Caption: Sunflowers, like Suntastic Jaune Coeur Noir, are commonly started from seeds in the garden. Photo credit:photo courtesy of All-America Selections
by Melinda Myers
Don’t worry if you have already spent most of your plant budget for the year. Fill voids in your gardens and containers with heat tolerant annuals planted from seeds directly in the garden.
Zinnia and marigolds are traditional favorites often started from seeds planted directly in the garden. These germinate quickly and begin flowering in about eight weeks.
Zinnias are heat and drought tolerant once established. The Profusion series are compact, disease resistant, and produce flowers early and all season long. The Zahara series of zinnias are also heat and drought tolerant and resistant to leaf spot and mildew. Zinnias have excellent pollinator appeal and make great cut flowers.
Moss rose’s drought tolerance makes it an excellent choice for sandy, gravelly, and rocky areas. The fine seeds make it a bit more challenging to plant. Try mixing the seeds with sand to help distribute the seeds more evenly. Look for varieties like Afternoon Delight and the Happy Hour and Sundial series with flowers that open earlier or stay open later in the day, extending your enjoyment.
Cleome is a big annual that can easily fill the space between those small, newly planted shrubs. It prefers full sun and moist well-drained soil but will tolerate dry conditions. Thin seeds so the final spacing of plants is between 1 to 3 feet. The more space, the fuller and bushier the plant. These plants reseed readily so watch for volunteer plants in next year’s garden.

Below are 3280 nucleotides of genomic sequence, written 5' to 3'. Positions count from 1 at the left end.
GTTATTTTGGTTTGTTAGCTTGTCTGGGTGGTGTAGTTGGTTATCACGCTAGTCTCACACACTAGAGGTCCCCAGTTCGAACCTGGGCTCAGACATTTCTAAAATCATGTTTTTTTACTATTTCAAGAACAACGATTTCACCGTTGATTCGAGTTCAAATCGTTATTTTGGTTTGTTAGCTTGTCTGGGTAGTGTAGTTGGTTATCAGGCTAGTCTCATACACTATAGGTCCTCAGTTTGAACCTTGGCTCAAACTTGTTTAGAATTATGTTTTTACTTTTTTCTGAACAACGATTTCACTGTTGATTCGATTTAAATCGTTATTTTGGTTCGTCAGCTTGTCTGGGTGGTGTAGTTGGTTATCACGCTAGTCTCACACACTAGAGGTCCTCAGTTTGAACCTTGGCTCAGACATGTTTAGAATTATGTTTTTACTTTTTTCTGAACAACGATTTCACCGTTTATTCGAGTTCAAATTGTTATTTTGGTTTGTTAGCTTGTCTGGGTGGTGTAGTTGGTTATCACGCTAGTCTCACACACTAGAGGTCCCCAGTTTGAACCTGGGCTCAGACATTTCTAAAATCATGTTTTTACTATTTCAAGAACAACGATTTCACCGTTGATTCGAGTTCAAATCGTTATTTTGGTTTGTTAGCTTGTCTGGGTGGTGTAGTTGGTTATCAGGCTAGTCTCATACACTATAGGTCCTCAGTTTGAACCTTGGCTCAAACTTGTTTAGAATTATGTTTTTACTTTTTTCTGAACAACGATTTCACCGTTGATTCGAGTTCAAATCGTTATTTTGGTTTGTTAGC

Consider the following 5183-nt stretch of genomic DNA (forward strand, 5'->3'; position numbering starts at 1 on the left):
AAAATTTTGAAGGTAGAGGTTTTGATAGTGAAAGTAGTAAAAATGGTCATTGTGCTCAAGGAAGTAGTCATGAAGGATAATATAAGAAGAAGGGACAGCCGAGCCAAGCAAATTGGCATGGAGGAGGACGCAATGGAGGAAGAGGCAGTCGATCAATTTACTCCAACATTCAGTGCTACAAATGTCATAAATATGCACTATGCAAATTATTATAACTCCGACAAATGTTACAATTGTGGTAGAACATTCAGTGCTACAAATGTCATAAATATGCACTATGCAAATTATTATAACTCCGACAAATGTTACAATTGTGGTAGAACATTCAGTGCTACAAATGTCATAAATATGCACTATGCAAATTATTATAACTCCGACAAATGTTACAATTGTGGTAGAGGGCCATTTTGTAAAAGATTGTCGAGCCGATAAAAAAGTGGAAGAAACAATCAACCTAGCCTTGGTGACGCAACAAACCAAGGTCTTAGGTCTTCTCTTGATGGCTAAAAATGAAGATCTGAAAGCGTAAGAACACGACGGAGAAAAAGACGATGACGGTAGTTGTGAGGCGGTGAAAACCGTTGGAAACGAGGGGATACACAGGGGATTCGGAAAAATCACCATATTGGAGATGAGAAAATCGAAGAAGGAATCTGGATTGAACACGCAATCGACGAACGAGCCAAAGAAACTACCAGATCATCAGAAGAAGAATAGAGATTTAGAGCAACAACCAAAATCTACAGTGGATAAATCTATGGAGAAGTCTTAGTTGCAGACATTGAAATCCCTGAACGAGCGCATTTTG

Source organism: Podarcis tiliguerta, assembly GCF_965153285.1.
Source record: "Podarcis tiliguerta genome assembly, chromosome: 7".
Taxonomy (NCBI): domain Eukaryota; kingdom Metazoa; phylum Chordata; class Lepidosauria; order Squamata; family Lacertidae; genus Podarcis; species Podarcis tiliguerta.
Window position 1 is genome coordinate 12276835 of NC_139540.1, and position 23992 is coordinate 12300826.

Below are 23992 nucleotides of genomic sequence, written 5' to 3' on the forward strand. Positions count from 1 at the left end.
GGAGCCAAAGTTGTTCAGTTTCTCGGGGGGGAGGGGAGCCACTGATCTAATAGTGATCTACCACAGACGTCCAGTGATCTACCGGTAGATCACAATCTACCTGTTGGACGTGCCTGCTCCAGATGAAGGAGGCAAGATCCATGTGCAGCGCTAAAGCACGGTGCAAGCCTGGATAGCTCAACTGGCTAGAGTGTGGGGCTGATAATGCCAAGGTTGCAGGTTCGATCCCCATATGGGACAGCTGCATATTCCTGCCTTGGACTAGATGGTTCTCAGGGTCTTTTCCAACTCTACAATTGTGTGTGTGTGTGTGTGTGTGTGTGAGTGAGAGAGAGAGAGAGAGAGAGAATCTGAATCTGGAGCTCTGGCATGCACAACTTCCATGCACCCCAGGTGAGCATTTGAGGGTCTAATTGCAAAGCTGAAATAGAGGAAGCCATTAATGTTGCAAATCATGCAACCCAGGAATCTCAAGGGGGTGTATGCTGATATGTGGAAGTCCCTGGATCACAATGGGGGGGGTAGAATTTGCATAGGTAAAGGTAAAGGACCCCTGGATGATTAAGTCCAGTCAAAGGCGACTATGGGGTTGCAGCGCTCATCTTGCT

Sunflowers are commonly started from seeds in the garden. You will find single and double flowered varieties ranging in height from 18 inches to 12 feet or more. Stagger your planting to extend the bloom time. Plant seeds every two weeks, so you have lots of fresh flowers to enjoy. Just check the seed packet for the number of days from planting until flowering. Make sure your last planting has time to reach maturity and bloom before the end of your growing season.
Mexican sunflower is not as well known as the common sunflower but is just as welcome in the garden. The bright orange flowers combine nicely with yellow, blue, and purple flowers and attract butterflies and other pollinators to the garden. Grow these in a sunny area with well-drained soil. Avoid windy locations that may cause the brittle stems to break. Give this big plant plenty of room to reach its mature size. Mexican sunflower grows four to six feet tall and two to three feet wide. Fiesta del Sol and Goldfinger are shorter varieties that are a better fit for smaller spaces.
Check the seed packet for more details on planting seeds of these and other flowers directly in the garden. With proper planting and care you will have lots of flowers to enjoy this season.
Melinda Myers has written more than 20 gardening books, including the recently released Midwest Gardener’s Handbook, 2nd Edition and Small Space Gardening. She hosts The Great Courses “How to Grow Anything” DVD series and the nationally-syndicated Melinda’s Garden Moment TV & radio program. Myers is a columnist and contributing editor for Birds & Blooms magazine and her website is www.MelindaMyers.com.